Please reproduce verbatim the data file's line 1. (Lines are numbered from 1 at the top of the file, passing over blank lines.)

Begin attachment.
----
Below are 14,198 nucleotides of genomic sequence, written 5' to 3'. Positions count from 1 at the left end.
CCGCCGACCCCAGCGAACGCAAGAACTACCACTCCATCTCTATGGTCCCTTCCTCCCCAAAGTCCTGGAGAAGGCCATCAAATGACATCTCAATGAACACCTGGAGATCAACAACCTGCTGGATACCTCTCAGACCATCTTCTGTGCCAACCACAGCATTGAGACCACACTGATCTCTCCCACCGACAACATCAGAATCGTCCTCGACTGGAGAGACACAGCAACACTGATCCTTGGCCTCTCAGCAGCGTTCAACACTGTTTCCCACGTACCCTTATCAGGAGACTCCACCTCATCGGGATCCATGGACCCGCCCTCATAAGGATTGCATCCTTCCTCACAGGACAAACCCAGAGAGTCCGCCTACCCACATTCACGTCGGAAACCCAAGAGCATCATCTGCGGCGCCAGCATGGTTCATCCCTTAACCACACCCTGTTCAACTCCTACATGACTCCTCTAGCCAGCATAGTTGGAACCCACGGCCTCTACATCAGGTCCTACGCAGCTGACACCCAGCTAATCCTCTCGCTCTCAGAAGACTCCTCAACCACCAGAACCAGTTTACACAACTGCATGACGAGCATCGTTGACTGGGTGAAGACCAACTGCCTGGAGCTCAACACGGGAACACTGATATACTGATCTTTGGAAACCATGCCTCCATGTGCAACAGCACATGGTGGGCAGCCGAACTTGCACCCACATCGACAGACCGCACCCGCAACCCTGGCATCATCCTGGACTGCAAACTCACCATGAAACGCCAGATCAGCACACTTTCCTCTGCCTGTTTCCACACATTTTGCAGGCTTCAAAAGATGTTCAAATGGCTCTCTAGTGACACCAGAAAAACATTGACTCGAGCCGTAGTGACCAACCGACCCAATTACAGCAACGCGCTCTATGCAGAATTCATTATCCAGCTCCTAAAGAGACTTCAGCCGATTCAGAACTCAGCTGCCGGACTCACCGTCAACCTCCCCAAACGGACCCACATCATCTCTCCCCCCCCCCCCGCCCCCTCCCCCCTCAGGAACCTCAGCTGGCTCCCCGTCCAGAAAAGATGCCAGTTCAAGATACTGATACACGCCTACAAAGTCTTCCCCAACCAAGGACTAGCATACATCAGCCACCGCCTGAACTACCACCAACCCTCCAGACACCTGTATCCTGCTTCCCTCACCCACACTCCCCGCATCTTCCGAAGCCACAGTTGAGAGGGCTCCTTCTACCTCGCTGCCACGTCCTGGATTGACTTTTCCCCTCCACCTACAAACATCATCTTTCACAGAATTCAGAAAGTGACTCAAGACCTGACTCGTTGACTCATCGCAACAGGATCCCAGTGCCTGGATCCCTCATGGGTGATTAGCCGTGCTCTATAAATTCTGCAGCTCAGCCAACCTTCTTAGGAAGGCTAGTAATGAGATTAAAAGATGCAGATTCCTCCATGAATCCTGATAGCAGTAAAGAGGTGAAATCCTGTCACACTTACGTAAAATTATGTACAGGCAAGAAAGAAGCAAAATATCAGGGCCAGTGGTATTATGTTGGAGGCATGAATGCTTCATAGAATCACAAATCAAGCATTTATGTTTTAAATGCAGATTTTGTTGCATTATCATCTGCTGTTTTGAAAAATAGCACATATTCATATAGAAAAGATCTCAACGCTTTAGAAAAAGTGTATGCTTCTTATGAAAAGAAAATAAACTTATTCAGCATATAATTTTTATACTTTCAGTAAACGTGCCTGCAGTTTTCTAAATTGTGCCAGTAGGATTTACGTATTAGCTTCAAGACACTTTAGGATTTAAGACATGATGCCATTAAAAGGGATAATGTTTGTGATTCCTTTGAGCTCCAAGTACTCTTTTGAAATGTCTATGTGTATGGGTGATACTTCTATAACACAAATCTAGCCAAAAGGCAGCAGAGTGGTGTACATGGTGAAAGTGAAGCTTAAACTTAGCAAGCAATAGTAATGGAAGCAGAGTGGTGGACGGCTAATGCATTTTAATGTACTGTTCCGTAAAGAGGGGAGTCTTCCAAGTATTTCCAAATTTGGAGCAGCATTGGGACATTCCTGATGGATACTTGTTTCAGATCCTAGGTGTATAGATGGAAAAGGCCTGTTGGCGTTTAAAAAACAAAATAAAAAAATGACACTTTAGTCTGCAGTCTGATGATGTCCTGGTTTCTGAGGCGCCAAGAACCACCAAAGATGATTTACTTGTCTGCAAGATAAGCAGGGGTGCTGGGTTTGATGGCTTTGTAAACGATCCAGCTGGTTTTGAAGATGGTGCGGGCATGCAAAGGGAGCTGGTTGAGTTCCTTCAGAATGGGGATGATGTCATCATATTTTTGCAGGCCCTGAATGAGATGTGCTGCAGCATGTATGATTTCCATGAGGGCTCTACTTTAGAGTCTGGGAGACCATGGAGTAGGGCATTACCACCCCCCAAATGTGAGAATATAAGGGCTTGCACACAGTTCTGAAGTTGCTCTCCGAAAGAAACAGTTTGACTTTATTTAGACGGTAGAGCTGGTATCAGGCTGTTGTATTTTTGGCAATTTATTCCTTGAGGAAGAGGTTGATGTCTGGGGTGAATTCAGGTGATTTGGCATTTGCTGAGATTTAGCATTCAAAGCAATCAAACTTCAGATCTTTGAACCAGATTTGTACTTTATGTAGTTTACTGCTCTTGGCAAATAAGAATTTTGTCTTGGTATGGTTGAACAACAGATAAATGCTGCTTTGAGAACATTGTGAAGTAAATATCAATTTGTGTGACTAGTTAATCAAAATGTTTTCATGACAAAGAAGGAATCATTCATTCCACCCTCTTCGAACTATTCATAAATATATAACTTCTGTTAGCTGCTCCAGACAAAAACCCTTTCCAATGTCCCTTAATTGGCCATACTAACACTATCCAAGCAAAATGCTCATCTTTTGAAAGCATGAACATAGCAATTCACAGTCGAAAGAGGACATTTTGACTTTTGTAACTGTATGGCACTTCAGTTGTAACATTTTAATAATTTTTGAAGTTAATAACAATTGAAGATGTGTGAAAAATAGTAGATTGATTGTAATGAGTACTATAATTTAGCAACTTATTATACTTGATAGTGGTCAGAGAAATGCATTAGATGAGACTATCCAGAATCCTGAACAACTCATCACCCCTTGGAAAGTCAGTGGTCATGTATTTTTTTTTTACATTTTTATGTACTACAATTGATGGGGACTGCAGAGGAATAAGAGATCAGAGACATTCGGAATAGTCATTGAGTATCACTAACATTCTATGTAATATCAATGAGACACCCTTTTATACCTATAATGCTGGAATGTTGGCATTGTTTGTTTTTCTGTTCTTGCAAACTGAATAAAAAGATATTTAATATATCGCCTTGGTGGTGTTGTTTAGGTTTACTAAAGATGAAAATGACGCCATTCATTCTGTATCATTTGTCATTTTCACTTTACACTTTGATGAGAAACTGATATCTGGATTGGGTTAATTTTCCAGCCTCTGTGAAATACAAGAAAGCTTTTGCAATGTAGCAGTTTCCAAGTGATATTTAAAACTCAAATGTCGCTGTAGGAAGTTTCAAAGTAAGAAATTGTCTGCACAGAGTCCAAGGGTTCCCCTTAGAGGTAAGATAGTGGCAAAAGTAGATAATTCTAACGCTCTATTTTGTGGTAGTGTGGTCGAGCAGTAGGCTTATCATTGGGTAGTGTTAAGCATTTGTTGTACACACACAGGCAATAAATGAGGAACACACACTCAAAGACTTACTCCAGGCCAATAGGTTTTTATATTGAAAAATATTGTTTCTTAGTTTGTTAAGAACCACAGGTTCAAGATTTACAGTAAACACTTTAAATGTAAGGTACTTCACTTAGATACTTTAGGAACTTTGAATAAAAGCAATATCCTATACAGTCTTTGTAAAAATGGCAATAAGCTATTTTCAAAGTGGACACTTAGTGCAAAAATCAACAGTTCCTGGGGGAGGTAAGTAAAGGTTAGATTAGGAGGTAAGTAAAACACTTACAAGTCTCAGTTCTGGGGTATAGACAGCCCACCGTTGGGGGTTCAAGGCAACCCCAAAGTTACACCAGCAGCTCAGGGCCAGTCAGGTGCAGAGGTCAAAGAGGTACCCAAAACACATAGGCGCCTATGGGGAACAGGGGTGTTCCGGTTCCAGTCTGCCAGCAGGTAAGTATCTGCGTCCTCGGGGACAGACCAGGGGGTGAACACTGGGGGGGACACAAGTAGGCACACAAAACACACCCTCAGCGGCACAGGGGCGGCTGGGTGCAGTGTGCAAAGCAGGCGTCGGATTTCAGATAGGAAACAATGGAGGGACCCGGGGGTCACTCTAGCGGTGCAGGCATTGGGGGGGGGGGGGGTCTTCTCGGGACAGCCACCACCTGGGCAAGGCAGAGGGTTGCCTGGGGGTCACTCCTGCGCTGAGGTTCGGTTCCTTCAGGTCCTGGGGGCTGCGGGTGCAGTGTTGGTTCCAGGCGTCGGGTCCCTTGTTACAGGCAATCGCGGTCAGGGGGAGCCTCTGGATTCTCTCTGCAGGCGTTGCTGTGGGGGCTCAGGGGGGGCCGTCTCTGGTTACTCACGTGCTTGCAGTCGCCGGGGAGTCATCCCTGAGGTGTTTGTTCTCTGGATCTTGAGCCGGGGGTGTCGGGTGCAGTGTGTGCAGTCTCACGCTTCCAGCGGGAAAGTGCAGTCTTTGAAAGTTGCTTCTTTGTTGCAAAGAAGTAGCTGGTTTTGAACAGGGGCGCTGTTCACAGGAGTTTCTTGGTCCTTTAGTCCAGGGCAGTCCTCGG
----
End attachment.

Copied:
Below are 14,198 nucleotides of genomic sequence, written 5' to 3'. Positions count from 1 at the left end.